So, one of the questions actually, that Jeremy put up is, where do I get started in my leadership journey, right? So I had a leadership role in Thailand, but I felt in the Maldives, it was the most challenging, because the year that I got there, there was political turmoil. They just overthrew the dictator of about 30 years, and so there was some beheading down the street from me, the stories I have not told my mom. And there were almost no labor laws in the Maldives, so people were having contracts of three years with no days off and things like that. And it was in a very male dominated place, where the team has hundreds of people, but only 10 women, for example. So that was really fun.
So about a year and a half in the Maldives, then I moved on to support Asia Pacific hotels for a year and a half, and eventually, based out of the headquarters in Connecticut, supporting global hotels. And so then, I got to a point where I started asking myself, “What do I want to do next?” Because I look at my boss's job, I wasn't particularly motivated. And I thought I wanted to be a general manager of hotel, so that was when I have requested to start on that career track. And because I had to pick a hotel to train out of, so I picked to go to Jakarta. So, yeah, and so that's how I ended up in Indonesia.
As I was going through my journey there, I bumped into our common friend, Jeremy and myself, Peng. Peng asked me two pivotal questions. The first question is, “Why are you working so hard for?” And the second question is, “What is your purpose in life?” And for the people who know Peng, he likes to ask these hard questions. As an Asian kid, and maybe some of you would identify, we work hard, and we are so focused really, to make our parents proud. To almost make them feel like their investment in us paid off in a certain sense. And that's why in my career has been very, very focused in, how do I get to the next step? How do grow? How do I get an advancement?
Now in terms of what's my purpose in life. I thought long and hard, and I realized that most of my career has been well, making rich people most richer, for the lack of a better word. And I thought, “Well, I could do a lot more with my life.” And that's how I ended up starting Solve Education! with Peng, him being so persuasive.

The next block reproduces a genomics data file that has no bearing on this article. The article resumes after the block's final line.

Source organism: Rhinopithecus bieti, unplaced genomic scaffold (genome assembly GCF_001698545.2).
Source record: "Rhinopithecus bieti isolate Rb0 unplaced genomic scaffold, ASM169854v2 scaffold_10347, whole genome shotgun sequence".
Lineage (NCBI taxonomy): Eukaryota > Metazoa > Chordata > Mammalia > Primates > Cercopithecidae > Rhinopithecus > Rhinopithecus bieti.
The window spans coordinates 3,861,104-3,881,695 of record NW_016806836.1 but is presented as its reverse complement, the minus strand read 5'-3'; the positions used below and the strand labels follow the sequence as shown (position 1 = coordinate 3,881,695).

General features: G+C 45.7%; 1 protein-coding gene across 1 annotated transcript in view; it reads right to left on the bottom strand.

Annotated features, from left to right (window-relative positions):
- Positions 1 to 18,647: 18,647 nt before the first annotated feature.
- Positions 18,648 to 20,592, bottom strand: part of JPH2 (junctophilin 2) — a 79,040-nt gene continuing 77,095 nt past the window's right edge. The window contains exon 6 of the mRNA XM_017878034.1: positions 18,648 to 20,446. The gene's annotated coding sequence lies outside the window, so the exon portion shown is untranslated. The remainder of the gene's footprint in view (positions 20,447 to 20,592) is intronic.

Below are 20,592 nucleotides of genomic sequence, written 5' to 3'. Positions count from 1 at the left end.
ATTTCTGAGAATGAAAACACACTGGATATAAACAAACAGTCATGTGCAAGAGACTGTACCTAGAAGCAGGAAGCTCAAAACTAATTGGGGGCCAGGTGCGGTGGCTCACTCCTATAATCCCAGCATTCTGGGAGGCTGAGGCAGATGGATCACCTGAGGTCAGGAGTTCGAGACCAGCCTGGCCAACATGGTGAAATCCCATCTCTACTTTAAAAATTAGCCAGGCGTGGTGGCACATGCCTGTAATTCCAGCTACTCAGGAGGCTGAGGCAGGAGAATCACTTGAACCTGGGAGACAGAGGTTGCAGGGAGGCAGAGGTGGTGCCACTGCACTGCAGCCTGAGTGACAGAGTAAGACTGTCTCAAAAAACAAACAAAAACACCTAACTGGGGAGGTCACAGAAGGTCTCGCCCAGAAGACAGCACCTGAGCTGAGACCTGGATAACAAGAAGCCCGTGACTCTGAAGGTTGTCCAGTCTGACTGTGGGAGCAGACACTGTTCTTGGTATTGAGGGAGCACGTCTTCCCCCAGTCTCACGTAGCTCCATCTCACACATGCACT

Jeremy Au: [00:06:37] Awesome. One interesting thing that you did, was that you didn't tell your parents that there were beheadings down the street. So I think that's definitely something that you only share with the world now.
Janine Teo: [00:06:41] My parents are not on clubhouse.
Jeremy Au: [00:06:42] All on podcast, I have to make sure to email that to them. And for those who don't know, obviously, your co-founder is Peng, who happens to be the Managing Partner for Monk’s Hill Ventures, which also happens to be my boss, actually. Which is one of the leading Southeast Asia VCs. So it's a really small world, and I'm glad we caught up, actually separately, before we even knew this mutual connection happen.
Janine Teo: [00:07:12] Absolutely.
Jeremy Au: [00:07:13] Yeah. So Janine, tell us more, I guess the part that always boggles my mind is, you've always had such a huge wonder lust, to being in France, to being the Maldives, and everything. What started it?
Janine Teo: [00:07:25] I think what started is this strong sense of curiosity. I have always been a very curious person. So if there's anything that I don't know, I would love to dig up and learn more. And so I find learning and just visiting different countries, not only just as a tourist, but working there. So, that includes the times where I was supporting Asia Pacific hotels, or Global hotels. Those three and a half years, I was living out of my suitcase, I was traveling three weeks out of four, I was traveling over half a million miles a year. And every time I go into a new country, I get to work with the team, and really immerse in the culture, and my colleagues would take me out to their local hangout places, and I'll ask all sorts of questions just to learn more. I think I just have this; I can't really quite control it. I'm just too curious and I enjoy learning a lot.
Jeremy Au: [00:08:25] But wasn't it scary? Say, “I'm going to go to France.” Can you take us… How did you decide that you want to go to France, I guess?
Janine Teo: [00:08:34] It wasn't scary. I guess I wasn't thinking so much, I was just curious. And so it just, “Let's go.” And I grew up in Singapore, so I don't really have this sense of danger until I started living in other countries. And then I start to get to know, “Hey, certain areas, you might not want to go out late at night.” and that sense of knowing how to protect myself, really grew over a period of time, if that makes sense.
But I think now I have a much better sense of what is okay, what's not, when to do what. I was in Sri Lanka, right before elections, where Tamil Tigers were really active. And when I got into the airport, then I realized, “Oh, there's something strange.” Because there were military with guns everywhere, and you can't even get picked up at the airport. You need to go onto this bus, right outside before you could be picked up. And then as you were driving along, you see militarily folks around.